his tail threshing. Occasionally when someone climbs a tree after him he’ll start backing down. Last year a guest at a summer camp near Lake of the Woods passed up an evening in town with friends for a quiet evening at the camp with a book. Disturbed by a noisy porky he crawled up a tree after it with a flashlight. The porky started down. The man swung with his flashlight, knocked the porky off the tree, lost his balance, dropped the flashlight, lost his own footing, fell through the dark, right onto the porky. He was still working at himself in a mirror, and only part way through the job, when his friends arrived home after midnight.

There are all kinds of theories about the best way to get the quills out, including a fancy one of cutting the ends off and letting the “compressed air” out, but so far no air has been found in them above atmospheric pressure, and the only way still seems to be the painful laborious process of pulling them out with pliers.

The porcupine’s chief food is the bark and twigs of hemlock, although he also eats willow and other trees and thoroughly enjoys an occasional lollypop of lily pads. But it’s his main course, hemlock, that gets him into trouble because he kills many trees by girdling them, but not nearly as many as he’s charged with. One porcupine will stay all winter in three or four trees. Not only that but he doesn’t always kill the tree he’s feeding in because a large part of his fare is made up of leaves and twigs off branches he has cut down.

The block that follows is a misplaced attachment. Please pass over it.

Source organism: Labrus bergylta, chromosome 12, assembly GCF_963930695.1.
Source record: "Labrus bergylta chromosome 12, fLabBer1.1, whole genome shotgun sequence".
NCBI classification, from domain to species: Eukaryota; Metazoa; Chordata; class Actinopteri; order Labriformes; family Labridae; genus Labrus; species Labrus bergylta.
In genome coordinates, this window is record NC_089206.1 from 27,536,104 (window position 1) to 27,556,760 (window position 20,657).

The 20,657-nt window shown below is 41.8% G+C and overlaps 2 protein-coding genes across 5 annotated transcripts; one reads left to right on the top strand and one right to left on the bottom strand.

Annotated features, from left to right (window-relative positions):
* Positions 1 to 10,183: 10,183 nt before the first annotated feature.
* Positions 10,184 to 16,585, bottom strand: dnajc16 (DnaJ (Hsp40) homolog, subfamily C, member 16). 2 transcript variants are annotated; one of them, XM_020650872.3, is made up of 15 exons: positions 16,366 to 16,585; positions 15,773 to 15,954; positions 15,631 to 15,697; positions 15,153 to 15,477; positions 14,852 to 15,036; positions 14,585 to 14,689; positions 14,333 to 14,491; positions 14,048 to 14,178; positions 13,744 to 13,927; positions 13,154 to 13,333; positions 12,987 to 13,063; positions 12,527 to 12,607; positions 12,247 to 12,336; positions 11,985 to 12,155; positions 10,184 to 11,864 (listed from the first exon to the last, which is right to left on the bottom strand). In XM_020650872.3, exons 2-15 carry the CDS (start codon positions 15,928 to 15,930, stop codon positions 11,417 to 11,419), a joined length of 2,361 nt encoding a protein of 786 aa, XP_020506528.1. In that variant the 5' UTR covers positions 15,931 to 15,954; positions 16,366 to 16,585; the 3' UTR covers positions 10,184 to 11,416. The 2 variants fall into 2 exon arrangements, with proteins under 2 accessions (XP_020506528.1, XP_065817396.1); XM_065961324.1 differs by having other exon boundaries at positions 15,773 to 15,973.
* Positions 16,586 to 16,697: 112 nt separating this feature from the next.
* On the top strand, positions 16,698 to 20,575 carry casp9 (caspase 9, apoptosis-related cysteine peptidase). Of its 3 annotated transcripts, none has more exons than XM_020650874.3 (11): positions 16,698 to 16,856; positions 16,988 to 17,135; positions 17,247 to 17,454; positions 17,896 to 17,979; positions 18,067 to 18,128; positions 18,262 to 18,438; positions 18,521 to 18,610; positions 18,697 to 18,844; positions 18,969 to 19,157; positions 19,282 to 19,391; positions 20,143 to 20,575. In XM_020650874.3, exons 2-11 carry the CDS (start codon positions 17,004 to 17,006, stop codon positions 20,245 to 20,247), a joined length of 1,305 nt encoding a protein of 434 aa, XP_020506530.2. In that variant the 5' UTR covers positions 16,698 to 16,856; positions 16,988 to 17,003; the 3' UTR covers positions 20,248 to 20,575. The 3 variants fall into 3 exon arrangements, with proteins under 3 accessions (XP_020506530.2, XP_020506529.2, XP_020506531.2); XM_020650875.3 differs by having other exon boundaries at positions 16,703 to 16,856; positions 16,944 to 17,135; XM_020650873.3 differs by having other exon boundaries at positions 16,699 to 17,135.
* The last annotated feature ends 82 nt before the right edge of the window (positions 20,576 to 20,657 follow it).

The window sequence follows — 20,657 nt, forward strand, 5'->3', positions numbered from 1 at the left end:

Another thing, a porcupine has terrible table manners and strews the place where he’s eating with twigs, which are a prized find to winterhungry deer who can’t reach the upper branches. A weak and unfit deer can pull through the winter because of the clippings. And, finally, the total damage done over five years by seventy-eight porkies to a 4,062-acre study area in the Anna and Archer Huntington wildlife experimental station of Newcomb. N Y., was thirty-five cents per acre—the annual damage, a little over seven cents an acre, or about a twentieth the cost of Î deck of canasta cards.

All in all, like most forms of wildlife, the porcupine isn’t nearly as bad as he’s frequently supposed to be. He won’t even wreck places for salt, some authorities say, if provided with a salty stump to chew on, and he's as typical of the Canadian bush as birchbark, blueberries and camp-cooked

He doesn’t like company, but there’s nothing really wrong with him if you just don’t press the point. ★